Browsing by Author "Shields, Brian"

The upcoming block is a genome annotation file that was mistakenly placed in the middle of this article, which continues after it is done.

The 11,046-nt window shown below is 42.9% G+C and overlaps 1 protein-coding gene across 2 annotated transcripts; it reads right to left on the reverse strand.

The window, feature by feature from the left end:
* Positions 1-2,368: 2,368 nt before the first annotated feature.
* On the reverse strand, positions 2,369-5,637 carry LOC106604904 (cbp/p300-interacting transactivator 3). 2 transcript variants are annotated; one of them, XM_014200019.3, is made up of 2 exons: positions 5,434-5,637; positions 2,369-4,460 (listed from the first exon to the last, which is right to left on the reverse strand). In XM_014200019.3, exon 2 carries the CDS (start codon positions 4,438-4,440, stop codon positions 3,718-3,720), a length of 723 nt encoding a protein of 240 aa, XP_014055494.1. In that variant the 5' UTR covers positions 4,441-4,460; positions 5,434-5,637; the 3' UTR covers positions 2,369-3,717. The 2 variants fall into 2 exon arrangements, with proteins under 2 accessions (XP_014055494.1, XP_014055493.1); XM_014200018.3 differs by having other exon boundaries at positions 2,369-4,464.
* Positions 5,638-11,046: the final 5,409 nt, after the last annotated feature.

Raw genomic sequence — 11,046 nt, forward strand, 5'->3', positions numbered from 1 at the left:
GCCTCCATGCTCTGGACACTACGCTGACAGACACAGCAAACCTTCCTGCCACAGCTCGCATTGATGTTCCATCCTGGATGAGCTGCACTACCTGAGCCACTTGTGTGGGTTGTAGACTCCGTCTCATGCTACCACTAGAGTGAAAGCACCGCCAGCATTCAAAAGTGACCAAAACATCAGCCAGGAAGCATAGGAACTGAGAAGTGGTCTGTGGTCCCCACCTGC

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ItemEvidence of Long-Distance Coastal Sea Migration of Atlantic Salmon, Salmo Salar, Smolts from Northwest England (River Derwent).(Springer, 2022-01-26) Green, Amy; Honkanen, Hannele M.; Ramsden, Philip; Shields, Brian; Villar-Guerra, Diego del; Fletcher, Melanie; Walton, Silas; Kennedy, Richard; Rosell, Robert S.; O'Maoileidigh, Niall; Barry, James; Roche, William; Whoriskey, Fred; Klimley, Peter; Adams, Colin E.Background Combining data from multiple acoustic telemetry studies has revealed that west coast England Atlantic salmon (Salmo salar L.) smolts used a northward migration pathway through the Irish Sea to reach their feeding grounds. Hundred Atlantic salmon smolts were captured and tagged in May 2020 in the River Derwent, northwest England as part of an Environment Agency/Natural England funded project. Results Three tagged smolts were detected on marine acoustic receivers distributed across two separate arrays from different projects in the Irish Sea. One fish had migrated approximately 262 km in 10 days from the river mouth at Workington Harbour, Cumbria to the northernmost receiver array operated by the SeaMonitor project; this is the longest tracked marine migration of an Atlantic salmon smolt migrating from the United Kingdom. This migrating fish displayed behaviours which resulted in fast northward migration. The remaining two fish were detected on a receiver array operated by a third project: the Collaborative Oceanography and Monitoring for Protected Areas and Species (COMPASS). Conclusion These detections further provide evidence that migration to reach marine feeding grounds of at least a proportion of salmon smolts from rivers draining into the Irish Sea is northerly, though without a southern marine array it is impossible to conclude that this is the only route. The pattern of these detections would not have been possible without the collaborative efforts of three distinct and separately funded projects to share data. Further work is required to fully understand migration trajectories in this species on the west coast of the British Isles.